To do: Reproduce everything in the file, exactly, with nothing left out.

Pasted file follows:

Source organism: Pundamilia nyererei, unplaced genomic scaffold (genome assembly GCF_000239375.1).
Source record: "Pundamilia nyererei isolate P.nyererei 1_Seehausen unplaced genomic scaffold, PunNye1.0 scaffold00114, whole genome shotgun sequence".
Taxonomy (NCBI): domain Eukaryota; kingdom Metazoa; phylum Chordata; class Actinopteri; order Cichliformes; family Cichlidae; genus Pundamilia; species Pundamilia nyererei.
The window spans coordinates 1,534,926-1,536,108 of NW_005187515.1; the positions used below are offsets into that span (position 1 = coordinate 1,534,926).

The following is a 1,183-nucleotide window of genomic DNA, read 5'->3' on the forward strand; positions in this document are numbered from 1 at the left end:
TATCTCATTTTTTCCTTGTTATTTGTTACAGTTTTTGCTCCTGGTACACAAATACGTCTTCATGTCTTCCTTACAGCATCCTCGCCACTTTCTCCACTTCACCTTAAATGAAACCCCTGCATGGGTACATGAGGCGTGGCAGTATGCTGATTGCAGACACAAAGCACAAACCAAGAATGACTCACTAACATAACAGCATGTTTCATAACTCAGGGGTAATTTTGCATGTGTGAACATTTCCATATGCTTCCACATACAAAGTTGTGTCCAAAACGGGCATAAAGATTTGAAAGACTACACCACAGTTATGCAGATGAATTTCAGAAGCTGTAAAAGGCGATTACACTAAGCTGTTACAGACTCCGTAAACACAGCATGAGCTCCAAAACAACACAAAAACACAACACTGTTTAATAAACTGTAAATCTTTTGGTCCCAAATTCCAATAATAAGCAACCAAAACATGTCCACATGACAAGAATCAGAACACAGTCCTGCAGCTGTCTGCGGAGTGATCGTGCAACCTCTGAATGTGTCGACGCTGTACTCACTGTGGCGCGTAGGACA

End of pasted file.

Source organism: Pundamilia nyererei, unplaced genomic scaffold (genome assembly GCF_000239375.1).
Source record: "Pundamilia nyererei isolate P.nyererei 1_Seehausen unplaced genomic scaffold, PunNye1.0 scaffold00114, whole genome shotgun sequence".
Taxonomy (NCBI): domain Eukaryota; kingdom Metazoa; phylum Chordata; class Actinopteri; order Cichliformes; family Cichlidae; genus Pundamilia; species Pundamilia nyererei.
The window spans coordinates 1,534,926-1,536,108 of NW_005187515.1; the positions used below are offsets into that span (position 1 = coordinate 1,534,926).

The following is a 1,183-nucleotide window of genomic DNA, read 5'->3' on the forward strand; positions in this document are numbered from 1 at the left end:
TATCTCATTTTTTCCTTGTTATTTGTTACAGTTTTTGCTCCTGGTACACAAATACGTCTTCATGTCTTCCTTACAGCATCCTCGCCACTTTCTCCACTTCACCTTAAATGAAACCCCTGCATGGGTACATGAGGCGTGGCAGTATGCTGATTGCAGACACAAAGCACAAACCAAGAATGACTCACTAACATAACAGCATGTTTCATAACTCAGGGGTAATTTTGCATGTGTGAACATTTCCATATGCTTCCACATACAAAGTTGTGTCCAAAACGGGCATAAAGATTTGAAAGACTACACCACAGTTATGCAGATGAATTTCAGAAGCTGTAAAAGGCGATTACACTAAGCTGTTACAGACTCCGTAAACACAGCATGAGCTCCAAAACAACACAAAAACACAACACTGTTTAATAAACTGTAAATCTTTTGGTCCCAAATTCCAATAATAAGCAACCAAAACATGTCCACATGACAAGAATCAGAACACAGTCCTGCAGCTGTCTGCGGAGTGATCGTGCAACCTCTGAATGTGTCGACGCTGTACTCACTGTGGCGCGTAGGACA